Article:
Thousands left off surgery waiting lists suffering indefinitely - study
Hundreds of thousands of New Zealanders living in pain are unable to access health care due to long waiting lists.
Concern is growing for the increasing number of mental, surgical and dental problems being overlooked, a study in the New Zealand Medical Journal has revealed.
Co-author Dr Phil Bagshaw, who founded the Canterbury Charity Hospital, said Government data did not scrape the barrell on the number of people in need, and the Ministry of Health was turning a blind eye to the issue.
There was a desperate need for a national survey of all district health boards to confirm the level of unmet need and the number of patients deliberately left off waiting lists to ensure they remained under the allocated four-month timeframe, he said.
In the public health system, an initial assessment must be completed within four months, and subsequent surgeries must be carried out within another four months.
By refusing to add patients to the list, health boards were able to dodge financial late penalties, but it left those kept off waiting lists in the dark indefinitely, Bagshaw said.
"It's all smoke and mirrors and a load of rubbish.There are a number of restrictions in the pipeline and several filters patients now have to get through to receive treatment.
"[The Government is] trying to encourage people to go private, and all they've done is bury the real need by producing a system that only caters to some."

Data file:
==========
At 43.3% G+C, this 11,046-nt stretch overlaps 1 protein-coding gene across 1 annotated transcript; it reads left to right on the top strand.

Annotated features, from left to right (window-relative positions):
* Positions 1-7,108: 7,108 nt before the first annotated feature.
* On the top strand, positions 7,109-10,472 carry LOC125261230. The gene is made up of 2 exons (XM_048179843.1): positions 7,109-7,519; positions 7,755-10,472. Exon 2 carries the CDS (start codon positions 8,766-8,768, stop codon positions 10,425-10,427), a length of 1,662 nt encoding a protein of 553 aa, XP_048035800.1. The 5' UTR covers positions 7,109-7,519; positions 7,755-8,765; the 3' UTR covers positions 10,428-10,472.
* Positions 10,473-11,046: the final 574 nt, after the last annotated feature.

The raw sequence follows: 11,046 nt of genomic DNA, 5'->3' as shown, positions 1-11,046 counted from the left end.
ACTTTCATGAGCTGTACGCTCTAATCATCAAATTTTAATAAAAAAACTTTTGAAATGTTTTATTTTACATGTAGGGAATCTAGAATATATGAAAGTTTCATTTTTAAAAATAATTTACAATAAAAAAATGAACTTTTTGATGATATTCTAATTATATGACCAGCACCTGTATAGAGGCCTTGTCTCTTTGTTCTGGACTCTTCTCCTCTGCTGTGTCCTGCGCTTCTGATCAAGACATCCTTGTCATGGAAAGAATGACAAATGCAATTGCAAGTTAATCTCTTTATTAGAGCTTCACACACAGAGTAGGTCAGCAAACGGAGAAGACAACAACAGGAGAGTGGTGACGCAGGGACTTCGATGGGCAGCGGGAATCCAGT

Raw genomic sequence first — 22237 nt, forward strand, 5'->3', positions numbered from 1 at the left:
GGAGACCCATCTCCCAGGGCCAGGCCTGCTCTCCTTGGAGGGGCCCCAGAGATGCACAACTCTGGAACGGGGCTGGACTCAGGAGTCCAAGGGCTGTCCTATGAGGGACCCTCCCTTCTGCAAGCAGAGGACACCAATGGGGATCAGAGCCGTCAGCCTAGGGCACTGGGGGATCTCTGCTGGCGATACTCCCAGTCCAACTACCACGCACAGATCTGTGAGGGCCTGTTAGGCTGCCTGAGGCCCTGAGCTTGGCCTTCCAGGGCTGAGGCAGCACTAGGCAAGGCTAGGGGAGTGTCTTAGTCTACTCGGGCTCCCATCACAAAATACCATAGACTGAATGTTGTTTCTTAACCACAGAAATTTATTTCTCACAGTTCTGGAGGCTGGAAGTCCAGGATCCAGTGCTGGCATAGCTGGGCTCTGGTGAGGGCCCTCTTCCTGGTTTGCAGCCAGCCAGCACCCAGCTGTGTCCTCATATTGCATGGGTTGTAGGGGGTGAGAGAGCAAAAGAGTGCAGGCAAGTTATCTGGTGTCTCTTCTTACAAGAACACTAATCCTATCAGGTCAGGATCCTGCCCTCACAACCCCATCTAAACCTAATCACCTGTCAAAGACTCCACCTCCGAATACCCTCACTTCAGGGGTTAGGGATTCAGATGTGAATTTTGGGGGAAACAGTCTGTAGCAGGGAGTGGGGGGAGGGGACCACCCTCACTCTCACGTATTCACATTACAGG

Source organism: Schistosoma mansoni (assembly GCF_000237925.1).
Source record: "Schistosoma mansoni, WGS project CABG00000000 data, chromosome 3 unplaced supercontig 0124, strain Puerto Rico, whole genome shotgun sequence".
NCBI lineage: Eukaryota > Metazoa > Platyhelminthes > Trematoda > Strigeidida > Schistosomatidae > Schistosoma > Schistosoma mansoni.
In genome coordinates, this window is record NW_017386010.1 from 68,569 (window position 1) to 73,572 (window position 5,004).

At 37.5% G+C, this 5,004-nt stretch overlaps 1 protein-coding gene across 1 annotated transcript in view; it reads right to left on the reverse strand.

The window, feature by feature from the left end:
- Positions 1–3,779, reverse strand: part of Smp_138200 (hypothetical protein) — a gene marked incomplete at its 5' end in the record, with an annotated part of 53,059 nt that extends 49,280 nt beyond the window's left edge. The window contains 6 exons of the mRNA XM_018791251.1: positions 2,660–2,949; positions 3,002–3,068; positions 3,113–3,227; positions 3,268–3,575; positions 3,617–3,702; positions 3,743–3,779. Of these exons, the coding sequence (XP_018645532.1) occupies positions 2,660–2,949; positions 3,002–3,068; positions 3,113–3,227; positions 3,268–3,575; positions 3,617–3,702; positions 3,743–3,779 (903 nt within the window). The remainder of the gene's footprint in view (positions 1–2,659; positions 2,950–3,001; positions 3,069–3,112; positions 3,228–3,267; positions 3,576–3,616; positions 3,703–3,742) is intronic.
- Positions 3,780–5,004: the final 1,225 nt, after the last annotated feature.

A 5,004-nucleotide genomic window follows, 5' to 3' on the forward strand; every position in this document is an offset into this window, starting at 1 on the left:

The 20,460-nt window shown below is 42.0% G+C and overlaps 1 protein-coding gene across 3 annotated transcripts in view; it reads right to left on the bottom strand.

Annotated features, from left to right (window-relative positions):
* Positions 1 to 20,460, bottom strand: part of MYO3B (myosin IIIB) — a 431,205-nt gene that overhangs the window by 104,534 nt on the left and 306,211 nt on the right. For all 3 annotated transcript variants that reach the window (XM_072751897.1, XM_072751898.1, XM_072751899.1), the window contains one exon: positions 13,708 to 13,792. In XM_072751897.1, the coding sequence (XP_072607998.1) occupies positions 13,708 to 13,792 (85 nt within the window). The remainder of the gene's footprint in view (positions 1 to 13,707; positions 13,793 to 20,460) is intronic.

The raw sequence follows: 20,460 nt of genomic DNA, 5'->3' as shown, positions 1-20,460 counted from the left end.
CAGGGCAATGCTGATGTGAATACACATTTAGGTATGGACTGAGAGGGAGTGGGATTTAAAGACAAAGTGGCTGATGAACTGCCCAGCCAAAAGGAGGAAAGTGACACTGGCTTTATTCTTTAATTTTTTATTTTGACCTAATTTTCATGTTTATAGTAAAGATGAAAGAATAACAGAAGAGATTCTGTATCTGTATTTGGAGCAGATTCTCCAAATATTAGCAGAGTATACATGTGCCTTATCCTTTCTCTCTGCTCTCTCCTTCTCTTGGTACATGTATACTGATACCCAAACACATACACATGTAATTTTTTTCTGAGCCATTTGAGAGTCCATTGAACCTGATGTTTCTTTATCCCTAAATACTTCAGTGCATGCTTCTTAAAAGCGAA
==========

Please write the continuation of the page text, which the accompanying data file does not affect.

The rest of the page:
Association of Salaried Medical Specialists executive director Ian Powell said the study's findings were "very concerning".
"It's not fine when so many thousands of people are living with distress and illness aggravated by inadequate access to the health care they need."
Bagshaw said early treatment resulted in "more productive [and] less costly people who contribute more to society".
"Putting things off just makes them more expensive in the long term."
A pilot study on the best way to measure unmet need revealed at least 25 per cent of adults were not able to get the primary health care they needed and 9 per cent lived with untreated secondary health problems.
During the eight-month study, there were 895 referrals for a first specialist assessment – the first hurdle for anyone needing an elective surgery – for those needing knee replacements.
A second report said the public health system was under increasing pressure to complete elective surgeries, and the Canterbury District Health Board's (CDHB) orthopaedic services were particularly strained.
Of those referrals, only 113 (13 per cent) were sent directly to the surgery waiting list, and 295 were accepted for a specialist consultation. A further 84 (9 per cent) had their requests delayed so doctors could obtain more information.
Almost half were unable to receive a referral, with 173 patients deemed too low priority and 230 (26 per cent) left off the waiting list because of low capacity, despite having a condition that would benefit from surgery.
The country's aging population had increased the need for orthopaedic surgery, with demand for hip replacements expected to rise by 84 per cent and demand for knee replacements expected to rise 183 per cent by 2026.
Government data showed only 0.6 per cent of patients waited longer than four months for treatment, but experts suggested that number was much higher.
Up to 54 per cent of patients with knee problems were not referred on for treatment at all, meaning they were excluded from the Ministry of Health's data set but continued to live with excruciating pain, the study said.